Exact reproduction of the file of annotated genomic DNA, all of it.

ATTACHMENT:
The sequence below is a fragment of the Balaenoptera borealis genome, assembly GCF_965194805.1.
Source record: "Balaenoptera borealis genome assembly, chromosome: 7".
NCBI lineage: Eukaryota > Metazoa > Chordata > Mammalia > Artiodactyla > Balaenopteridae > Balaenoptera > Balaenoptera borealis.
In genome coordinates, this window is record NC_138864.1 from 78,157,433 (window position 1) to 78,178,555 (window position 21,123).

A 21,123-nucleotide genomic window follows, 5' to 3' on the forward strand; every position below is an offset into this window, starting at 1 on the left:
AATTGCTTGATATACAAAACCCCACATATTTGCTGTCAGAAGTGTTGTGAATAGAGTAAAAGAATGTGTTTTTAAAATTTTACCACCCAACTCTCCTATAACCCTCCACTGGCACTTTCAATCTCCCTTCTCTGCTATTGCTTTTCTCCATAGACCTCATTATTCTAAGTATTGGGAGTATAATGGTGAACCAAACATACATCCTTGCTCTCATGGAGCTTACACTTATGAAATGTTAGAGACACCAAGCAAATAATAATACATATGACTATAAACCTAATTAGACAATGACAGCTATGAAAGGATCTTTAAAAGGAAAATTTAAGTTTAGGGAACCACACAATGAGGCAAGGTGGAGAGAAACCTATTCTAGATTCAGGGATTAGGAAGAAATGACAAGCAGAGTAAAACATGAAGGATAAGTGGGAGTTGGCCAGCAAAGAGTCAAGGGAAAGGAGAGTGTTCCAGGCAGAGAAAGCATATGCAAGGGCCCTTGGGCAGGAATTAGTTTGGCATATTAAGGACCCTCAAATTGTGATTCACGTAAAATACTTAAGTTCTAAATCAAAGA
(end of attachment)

The sequence below is a fragment of the Balaenoptera borealis genome, assembly GCF_965194805.1.
Source record: "Balaenoptera borealis genome assembly, chromosome: 7".
NCBI lineage: Eukaryota > Metazoa > Chordata > Mammalia > Artiodactyla > Balaenopteridae > Balaenoptera > Balaenoptera borealis.
In genome coordinates, this window is record NC_138864.1 from 78,157,433 (window position 1) to 78,178,555 (window position 21,123).

A 21,123-nucleotide genomic window follows, 5' to 3' on the forward strand; every position below is an offset into this window, starting at 1 on the left:
AATTGCTTGATATACAAAACCCCACATATTTGCTGTCAGAAGTGTTGTGAATAGAGTAAAAGAATGTGTTTTTAAAATTTTACCACCCAACTCTCCTATAACCCTCCACTGGCACTTTCAATCTCCCTTCTCTGCTATTGCTTTTCTCCATAGACCTCATTATTCTAAGTATTGGGAGTATAATGGTGAACCAAACATACATCCTTGCTCTCATGGAGCTTACACTTATGAAATGTTAGAGACACCAAGCAAATAATAATACATATGACTATAAACCTAATTAGACAATGACAGCTATGAAAGGATCTTTAAAAGGAAAATTTAAGTTTAGGGAACCACACAATGAGGCAAGGTGGAGAGAAACCTATTCTAGATTCAGGGATTAGGAAGAAATGACAAGCAGAGTAAAACATGAAGGATAAGTGGGAGTTGGCCAGCAAAGAGTCAAGGGAAAGGAGAGTGTTCCAGGCAGAGAAAGCATATGCAAGGGCCCTTGGGCAGGAATTAGTTTGGCATATTAAGGACCCTCAAATTGTGATTCACGTAAAATACTTAAGTTCTAAATCAAAGA